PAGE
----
Dear NBCC Friends,
As mentioned last week, submissions for the Nona Balakian Citation for Excellence in Reviewing are now open. The prize recognizes outstanding work by an NBCC member and awards them $1,000; previous winners have included Jo Livingstone, Katy Waldman, and Carlos Lozada. You must be an NBCC member to be considered. If you’re not an NBCC member yet, you can join here!
It’s an exciting time to get involved in the NBCC; we’re also about to form up our committee to judge the John Leonard Prize for first book, and will soon be holding an election for new board members.
Now, let’s get onto the week’s reviews.
In the Spotlight
Notices keep coming in for Dinosaurs, the latest from Lydia Millet, which earned stars from Kirkus and Publishers Weekly but found a divided reception among the big newspapers. ICYMI, Ron Charles took issue with the subject matter in the Washington Post (Millet’s central character is a wealthy white man), while Cory Oldweiler picked up on the book’s satire in his review for the Boston Globe, noting also that the novel’s spare prose belies its substance, “dense with meaning if the reader wants to think deeper.” Most recently, Amy Reardon reviewed Dinosaurs for Alta, confirming this reader’s impression: “The characters feel so real that after you finish, you keep returning to visit them in your mind.”
Heller McAlpin reviewed Darryl Pinckney’s Come Back in September for the Wall Street Journal.
Mary Ann Gwinn reviewed The Revolutionary: Samuel Adams by Stacy Schiff for the Minneapolis Star Tribune.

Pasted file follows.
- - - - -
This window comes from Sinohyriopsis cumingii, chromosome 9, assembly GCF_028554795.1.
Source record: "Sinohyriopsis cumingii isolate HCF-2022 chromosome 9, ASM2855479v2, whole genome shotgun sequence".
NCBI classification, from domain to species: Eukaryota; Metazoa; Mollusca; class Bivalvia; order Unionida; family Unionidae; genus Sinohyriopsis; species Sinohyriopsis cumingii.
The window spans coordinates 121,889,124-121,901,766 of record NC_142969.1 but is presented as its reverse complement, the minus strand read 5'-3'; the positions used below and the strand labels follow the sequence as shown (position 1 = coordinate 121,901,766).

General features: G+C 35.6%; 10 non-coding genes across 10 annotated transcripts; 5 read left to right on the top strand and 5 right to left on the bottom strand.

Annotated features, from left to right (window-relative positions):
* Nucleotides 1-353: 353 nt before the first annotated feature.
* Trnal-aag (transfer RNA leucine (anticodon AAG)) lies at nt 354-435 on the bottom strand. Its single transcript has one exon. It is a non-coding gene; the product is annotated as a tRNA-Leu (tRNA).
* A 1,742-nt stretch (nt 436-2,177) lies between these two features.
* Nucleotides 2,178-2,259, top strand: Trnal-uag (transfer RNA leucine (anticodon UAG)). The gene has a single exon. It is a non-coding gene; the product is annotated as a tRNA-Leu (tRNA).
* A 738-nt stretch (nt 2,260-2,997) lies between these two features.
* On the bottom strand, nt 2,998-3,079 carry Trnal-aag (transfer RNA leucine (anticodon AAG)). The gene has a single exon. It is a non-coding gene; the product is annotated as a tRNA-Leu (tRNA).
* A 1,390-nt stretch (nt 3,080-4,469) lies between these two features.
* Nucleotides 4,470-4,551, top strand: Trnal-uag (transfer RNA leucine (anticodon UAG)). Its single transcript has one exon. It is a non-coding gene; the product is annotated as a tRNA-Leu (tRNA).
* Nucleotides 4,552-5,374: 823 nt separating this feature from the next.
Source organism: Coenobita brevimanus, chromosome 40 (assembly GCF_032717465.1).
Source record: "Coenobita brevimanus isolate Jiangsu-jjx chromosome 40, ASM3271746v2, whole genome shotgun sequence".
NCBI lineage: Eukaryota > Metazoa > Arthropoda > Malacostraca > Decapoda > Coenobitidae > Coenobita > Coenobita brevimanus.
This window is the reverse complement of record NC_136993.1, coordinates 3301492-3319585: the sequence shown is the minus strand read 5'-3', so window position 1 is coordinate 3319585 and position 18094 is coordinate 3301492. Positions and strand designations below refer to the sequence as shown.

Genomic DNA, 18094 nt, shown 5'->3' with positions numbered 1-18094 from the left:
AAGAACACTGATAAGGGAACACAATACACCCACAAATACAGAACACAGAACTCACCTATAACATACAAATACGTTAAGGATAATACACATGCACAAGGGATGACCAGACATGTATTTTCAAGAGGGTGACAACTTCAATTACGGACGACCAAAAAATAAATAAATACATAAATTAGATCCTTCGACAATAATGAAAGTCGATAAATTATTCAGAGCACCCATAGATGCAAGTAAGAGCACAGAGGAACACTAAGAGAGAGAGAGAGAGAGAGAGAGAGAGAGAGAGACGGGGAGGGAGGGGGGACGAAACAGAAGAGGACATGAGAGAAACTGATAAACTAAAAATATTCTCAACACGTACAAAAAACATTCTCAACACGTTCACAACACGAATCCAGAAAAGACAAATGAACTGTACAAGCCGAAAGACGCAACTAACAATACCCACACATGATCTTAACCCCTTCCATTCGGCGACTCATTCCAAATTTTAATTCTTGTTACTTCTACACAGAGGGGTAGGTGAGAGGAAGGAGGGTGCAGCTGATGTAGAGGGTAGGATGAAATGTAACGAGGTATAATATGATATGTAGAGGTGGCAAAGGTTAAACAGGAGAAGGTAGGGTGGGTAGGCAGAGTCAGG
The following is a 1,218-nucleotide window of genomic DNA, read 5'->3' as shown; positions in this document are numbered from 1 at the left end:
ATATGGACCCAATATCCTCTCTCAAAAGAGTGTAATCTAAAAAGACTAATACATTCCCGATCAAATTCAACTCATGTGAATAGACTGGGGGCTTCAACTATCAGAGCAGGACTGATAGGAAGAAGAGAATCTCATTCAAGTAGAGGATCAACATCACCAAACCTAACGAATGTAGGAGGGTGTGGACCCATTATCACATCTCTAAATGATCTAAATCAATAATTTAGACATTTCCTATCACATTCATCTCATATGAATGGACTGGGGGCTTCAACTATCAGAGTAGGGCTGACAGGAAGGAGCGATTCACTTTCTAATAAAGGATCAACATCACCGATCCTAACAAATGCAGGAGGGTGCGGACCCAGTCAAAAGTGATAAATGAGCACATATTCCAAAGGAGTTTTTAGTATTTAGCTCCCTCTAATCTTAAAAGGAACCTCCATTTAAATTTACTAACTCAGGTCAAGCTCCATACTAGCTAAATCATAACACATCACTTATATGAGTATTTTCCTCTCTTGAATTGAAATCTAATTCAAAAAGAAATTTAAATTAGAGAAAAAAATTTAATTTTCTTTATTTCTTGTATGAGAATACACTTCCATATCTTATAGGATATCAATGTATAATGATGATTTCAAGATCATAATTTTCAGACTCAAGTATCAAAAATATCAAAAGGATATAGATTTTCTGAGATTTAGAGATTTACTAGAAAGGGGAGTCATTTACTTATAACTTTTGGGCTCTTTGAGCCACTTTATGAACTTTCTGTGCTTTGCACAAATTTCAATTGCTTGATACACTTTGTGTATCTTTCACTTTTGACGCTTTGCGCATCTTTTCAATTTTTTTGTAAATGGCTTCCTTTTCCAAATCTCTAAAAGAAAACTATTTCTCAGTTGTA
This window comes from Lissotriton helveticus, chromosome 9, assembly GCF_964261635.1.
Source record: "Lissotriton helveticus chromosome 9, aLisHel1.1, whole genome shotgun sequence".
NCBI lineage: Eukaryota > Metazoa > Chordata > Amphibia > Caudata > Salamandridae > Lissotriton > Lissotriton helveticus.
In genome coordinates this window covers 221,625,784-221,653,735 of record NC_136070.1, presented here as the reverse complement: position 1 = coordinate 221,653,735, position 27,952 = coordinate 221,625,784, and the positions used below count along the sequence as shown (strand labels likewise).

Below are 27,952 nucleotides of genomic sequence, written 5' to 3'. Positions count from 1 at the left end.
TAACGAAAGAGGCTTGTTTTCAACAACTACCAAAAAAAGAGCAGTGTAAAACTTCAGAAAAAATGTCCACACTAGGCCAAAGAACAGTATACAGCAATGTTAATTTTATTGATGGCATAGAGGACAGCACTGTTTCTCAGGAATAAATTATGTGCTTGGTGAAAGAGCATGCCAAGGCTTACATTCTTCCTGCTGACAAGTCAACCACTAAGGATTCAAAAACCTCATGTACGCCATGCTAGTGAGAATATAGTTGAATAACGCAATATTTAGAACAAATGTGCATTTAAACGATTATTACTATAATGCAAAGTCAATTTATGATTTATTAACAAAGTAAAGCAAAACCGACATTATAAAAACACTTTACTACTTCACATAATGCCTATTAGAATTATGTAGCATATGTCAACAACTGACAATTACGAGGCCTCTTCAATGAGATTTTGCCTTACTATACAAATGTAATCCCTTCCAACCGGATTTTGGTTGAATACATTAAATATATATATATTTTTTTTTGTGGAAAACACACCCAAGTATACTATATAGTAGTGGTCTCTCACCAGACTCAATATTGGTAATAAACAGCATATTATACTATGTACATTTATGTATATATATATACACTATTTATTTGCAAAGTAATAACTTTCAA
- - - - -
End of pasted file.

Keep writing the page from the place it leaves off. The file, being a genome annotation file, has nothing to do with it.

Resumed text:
John Domini gave high praise to Sofia Samatar’s The White Mosque in the Los Angeles Times.
Heather Green, a member of the NBCC’s inaugural Gregg Barrios Prize jury, reviewed Names and Rivers by Shuri Kido, translated by Forrest Gander and Tomoyuki Endo; and The Threshold, by Iman Mersal, translated by Robyn Cresswell for the Poetry Foundation’s Harriet Books.
Amy Reardon reviewed The School of Good Mothers by Jessamine Chan for gxrlpod.
Arden Levine reviewed the poetry collection The Queen of Queens by Jennifer Martelli for Green Linden Press.
Margot Mifflin reviewed Katie Hickman’s Brave Hearted: The Women of the American West for the Los Angeles Times.
W. Scott Olsen reviewed Please Be Advised by Christine Sneed for the Los Angeles Review of Books.
Nell Beram reviewed Vivian Maier by Christa Blümlinger et al., and Shocking: The Surreal World of Elsa Schiaparelli by Marie-Sophie Carron de la Carrière et al., for Shelf Awareness.
Lanie Tankard reviewed Family Album by Gabriela Alemán, translated from the Spanish by Dick Cluster and Mary Ellen Fieweger, for the November/December issue of World Literature Today.
Allan Graubard reviewed Gérard de Nerval’s The Illuminated for the Los Angeles Review of Books.
Abby Frucht talked with Joan Frank for JMWW about her new novel Juniper Street and essay collection Late Work.
NBCC VP/Events Jane Ciabattari spoke with Manuel Munoz about his collection The Consequences for Lit Hub.
On Across the Pond, Board member Lori Feathers and co-host Sam Jordison talk to Damion Searls about his translation of Jon Fosse’s A New Name, Transit Books’ nomination for the 2022 Republic of Consciousness Prize.
Julia M. Klein profiled Rosemary Sullivan, author of The Betrayal of Anne Frank, for UConn Magazine.
Meg Waite Clayton’s The Postmistress of Paris, which was a New York Times Book Review Editors’ Choice, a GMA Buzz Pick, and an international bestseller in hardcover, is out in paperback.
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Photo by Engin Akyurt